Maserati Boomerang

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Maserati Boomerang
Maserati Boomerang fl.jpg
Maserati Boomerang at Museo Casa Enzo Ferrari
Overview
ManufacturerItaldesign Giugiaro
Production1972
AssemblyTurin, Italy
DesignerGiorgetto Giugiaro at Italdesign [1]
Body and chassis
ClassConcept car
Body style2-door coupé
LayoutRear mid-engined, rear-wheel drive
Powertrain
Engine4.7 L (4,719 cc) DOHC V8
Transmission5-speed manual
Dimensions
Wheelbase2,600 mm (102 in)[1]
Length4,342 mm (171 in)[1]
Width1,860 mm (73 in)[1]
Height1,070 mm (42 in)[1]
Curb weight1,400 kg (3,086 lb)[1]

The Maserati Boomerang was a concept car designed by Giorgetto Giugiaro. It was first revealed at the Turin Motor Show in 1971 as a non-functional model, but by the time of the 1972 Geneva Auto Show the company had developed it into a commercially-launched Maserati Bora.[2]

Maserati Boomerang (rear)

The Boomerang was registered as a road car, but it was intended as a one-off show car. It was shown in dozens of places, and after the 1974 car show in Barcelona it was sold to a private individual. In 1990, it was shown at the Bagatelle Concours in Paris, 1993 Concours Italiana, Carmel (Calf.) and Pebble Beach, with a new owner and some restoration work having been done. It made an appearance again in 2000 at the Monterey Historic Automobile Races, and Pebble Beach - 50th Anniversary -, 2012 "BEST OF SHOW", May, Monte Carlo, Monaco, 2013 "BEST OF SHOW", October, Knokke, Belgium, 2014 "Paris Motor Show".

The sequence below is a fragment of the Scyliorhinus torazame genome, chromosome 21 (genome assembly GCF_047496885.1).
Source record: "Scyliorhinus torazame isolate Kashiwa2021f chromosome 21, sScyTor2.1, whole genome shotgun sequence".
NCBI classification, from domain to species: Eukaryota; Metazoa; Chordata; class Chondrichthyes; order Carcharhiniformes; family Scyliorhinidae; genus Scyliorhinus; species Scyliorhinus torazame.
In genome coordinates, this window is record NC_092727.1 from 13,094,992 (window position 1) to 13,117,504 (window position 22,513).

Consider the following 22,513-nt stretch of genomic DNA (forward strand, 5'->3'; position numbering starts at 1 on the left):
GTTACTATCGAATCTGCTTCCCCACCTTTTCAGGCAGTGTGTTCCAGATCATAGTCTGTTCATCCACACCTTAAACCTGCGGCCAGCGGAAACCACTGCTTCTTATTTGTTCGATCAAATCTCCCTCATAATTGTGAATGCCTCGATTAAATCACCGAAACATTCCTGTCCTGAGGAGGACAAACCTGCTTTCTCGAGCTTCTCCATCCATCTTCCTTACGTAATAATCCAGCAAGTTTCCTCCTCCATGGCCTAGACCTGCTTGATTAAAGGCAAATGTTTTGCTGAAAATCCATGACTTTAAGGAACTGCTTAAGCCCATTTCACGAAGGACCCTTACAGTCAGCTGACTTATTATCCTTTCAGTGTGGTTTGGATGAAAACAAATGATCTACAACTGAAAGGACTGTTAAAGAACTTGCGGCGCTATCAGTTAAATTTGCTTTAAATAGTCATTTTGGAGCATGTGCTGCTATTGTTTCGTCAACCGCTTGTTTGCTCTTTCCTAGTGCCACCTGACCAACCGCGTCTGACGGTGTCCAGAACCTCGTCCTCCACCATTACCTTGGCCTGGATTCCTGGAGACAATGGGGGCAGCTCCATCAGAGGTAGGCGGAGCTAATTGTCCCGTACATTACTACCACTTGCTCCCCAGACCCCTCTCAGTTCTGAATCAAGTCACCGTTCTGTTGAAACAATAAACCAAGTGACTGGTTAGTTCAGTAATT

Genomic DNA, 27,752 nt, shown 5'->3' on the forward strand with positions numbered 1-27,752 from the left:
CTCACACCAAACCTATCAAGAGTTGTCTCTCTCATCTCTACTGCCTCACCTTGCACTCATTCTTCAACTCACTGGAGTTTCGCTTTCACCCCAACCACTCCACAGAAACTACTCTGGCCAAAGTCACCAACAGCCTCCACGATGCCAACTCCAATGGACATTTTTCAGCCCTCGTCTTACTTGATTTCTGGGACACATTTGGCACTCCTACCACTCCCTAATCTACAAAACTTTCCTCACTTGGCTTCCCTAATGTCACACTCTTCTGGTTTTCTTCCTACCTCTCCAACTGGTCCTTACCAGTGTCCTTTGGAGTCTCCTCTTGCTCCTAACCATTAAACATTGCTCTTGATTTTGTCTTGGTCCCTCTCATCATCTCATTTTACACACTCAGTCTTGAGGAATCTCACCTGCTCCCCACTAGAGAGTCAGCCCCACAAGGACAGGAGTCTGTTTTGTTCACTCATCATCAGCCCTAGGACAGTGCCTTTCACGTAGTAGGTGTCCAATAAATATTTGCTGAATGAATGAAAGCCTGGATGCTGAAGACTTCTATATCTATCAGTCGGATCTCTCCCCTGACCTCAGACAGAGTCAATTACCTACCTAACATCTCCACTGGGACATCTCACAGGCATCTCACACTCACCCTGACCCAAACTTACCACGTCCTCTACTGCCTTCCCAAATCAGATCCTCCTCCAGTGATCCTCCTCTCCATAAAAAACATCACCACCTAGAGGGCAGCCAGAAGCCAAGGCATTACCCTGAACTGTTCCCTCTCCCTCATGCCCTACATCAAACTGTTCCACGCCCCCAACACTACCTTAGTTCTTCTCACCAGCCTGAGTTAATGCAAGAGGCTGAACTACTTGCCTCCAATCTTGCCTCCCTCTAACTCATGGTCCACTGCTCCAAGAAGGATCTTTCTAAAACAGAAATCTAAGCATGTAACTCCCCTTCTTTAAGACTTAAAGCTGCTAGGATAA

Design[edit]

The design of the Boomerang would resonate through Giugiaro's future designs for many years. Its sharp angles and wedge shape could be easily recognised in the 1973 Audi Asso di Picche concept,[3] 1973 VW Passat Mk1, 1974 VW Golf Mk1, 1976 Lotus Esprit and Medici II show car, 1979 Lancia Delta and Maserati Quattroporte III, as well as the 1976 designed and 1981 launched De Lorean DMC-12.

Specifications[edit]

Steering wheel with gauges

Powered by a 4.7L V8 engine producing 310 hp (314 PS; 231 kW) and 460 N⋅m (339 lb⋅ft) driving the rear wheels, 5-speed manual transmission and having a fully decked out interior, it has a unique dashboard layout where the steering wheel and gauge cluster are part of a single console that emerges from the dash, and the steering wheel rotates around the stationary gauges.

Other media[edit]

The Boomerang featured prominently in a 2014 series of Louis Vuitton print and video ads, with photographs by Jürgen Teller showing the car and fashion models at the Giardini della Biennale (Venice).[4]

References[edit]

  1. ^ a b c d e f Wouter Melissen (22 September 2014). "Maserati Boomerang". Retrieved 20 February 2018.
  2. ^ Osborne, Donald (December 2015). "1972 Maserati Boomerang Coupe". Sports Car Market. 27 (12): 68–69.
  3. ^ "Audi Asso di Picche (1973)".
  4. ^ "SERIES 1 Fashion Films - Third Opus" (Press release). Louis Vuitton. 2014-07-13. Retrieved 2014-09-05.


External links[edit]